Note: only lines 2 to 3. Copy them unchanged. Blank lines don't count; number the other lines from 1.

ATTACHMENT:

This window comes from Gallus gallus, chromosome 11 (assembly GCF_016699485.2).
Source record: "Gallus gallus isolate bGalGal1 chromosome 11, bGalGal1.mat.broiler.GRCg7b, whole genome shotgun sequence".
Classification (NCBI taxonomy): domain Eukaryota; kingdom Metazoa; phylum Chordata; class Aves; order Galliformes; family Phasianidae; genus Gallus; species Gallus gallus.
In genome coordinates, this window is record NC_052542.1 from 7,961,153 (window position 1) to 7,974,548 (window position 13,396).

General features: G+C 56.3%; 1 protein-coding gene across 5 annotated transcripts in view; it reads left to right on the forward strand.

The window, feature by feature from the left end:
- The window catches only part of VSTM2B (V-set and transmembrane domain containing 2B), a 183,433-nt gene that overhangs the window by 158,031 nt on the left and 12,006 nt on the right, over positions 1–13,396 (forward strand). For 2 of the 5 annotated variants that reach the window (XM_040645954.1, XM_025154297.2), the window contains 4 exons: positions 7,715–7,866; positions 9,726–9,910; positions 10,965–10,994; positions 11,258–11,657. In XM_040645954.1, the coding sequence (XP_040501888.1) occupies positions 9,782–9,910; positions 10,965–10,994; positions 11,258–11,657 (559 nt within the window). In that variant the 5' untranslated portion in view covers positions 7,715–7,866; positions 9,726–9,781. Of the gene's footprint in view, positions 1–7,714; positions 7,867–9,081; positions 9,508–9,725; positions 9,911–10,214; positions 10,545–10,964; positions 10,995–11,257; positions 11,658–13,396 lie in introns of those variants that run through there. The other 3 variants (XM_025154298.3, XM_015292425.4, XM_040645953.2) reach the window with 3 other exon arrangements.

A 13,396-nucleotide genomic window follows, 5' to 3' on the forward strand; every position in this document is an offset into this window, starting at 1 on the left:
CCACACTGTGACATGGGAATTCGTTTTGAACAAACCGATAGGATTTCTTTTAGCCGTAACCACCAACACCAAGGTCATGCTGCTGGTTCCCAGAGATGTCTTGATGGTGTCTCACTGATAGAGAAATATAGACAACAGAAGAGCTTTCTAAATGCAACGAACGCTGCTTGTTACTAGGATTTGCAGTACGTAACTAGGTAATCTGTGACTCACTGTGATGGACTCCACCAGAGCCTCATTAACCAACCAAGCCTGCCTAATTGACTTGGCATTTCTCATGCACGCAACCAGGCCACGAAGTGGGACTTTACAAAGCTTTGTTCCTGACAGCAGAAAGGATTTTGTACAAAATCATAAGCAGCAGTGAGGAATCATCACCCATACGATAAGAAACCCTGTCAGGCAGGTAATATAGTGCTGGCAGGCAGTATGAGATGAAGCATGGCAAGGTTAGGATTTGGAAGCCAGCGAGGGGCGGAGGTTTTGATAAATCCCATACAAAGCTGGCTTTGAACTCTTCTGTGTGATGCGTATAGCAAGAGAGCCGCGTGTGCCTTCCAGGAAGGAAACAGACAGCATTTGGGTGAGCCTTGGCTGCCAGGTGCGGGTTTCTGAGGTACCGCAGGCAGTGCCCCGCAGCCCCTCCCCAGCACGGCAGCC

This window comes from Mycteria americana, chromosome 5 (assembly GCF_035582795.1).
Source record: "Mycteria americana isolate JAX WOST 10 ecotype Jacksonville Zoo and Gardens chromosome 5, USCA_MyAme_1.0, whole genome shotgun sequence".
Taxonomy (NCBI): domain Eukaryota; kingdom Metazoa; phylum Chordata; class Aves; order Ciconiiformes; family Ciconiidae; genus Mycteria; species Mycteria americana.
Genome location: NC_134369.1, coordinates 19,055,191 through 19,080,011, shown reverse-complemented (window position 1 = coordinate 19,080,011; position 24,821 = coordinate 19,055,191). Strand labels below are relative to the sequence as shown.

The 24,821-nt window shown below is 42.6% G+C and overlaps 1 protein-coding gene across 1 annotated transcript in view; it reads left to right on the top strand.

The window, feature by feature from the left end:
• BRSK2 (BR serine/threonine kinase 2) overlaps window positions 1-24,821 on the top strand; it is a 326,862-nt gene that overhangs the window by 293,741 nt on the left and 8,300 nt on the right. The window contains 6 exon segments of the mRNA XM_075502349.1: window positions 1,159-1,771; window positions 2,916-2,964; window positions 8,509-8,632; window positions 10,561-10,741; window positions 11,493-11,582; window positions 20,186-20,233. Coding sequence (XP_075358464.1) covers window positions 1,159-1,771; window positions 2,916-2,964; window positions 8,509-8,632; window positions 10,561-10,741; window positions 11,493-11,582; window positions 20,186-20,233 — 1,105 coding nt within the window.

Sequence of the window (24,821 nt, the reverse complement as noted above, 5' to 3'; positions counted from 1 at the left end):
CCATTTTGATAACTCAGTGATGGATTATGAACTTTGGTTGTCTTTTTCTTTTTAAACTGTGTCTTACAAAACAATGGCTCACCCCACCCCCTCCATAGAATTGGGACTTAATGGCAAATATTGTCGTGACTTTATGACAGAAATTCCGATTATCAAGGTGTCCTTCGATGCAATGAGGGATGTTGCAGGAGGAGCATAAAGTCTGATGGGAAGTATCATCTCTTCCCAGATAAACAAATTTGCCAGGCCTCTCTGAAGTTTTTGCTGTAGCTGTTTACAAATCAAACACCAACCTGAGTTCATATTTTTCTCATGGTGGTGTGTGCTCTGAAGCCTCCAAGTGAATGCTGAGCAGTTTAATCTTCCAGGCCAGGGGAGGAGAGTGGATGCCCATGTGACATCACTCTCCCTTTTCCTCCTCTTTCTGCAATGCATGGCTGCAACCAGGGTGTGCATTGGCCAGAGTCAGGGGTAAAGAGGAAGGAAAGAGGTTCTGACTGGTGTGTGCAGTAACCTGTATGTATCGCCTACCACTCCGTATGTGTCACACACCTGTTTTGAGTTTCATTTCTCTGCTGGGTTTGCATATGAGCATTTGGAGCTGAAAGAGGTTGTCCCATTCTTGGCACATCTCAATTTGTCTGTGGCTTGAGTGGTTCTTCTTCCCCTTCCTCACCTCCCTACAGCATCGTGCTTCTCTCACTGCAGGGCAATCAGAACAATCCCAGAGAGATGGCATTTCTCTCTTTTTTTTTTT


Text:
Source record: "Gallus gallus isolate bGalGal1 chromosome 11, bGalGal1.mat.broiler.GRCg7b, whole genome shotgun sequence".
Classification (NCBI taxonomy): domain Eukaryota; kingdom Metazoa; phylum Chordata; class Aves; order Galliformes; family Phasianidae; genus Gallus; species Gallus gallus.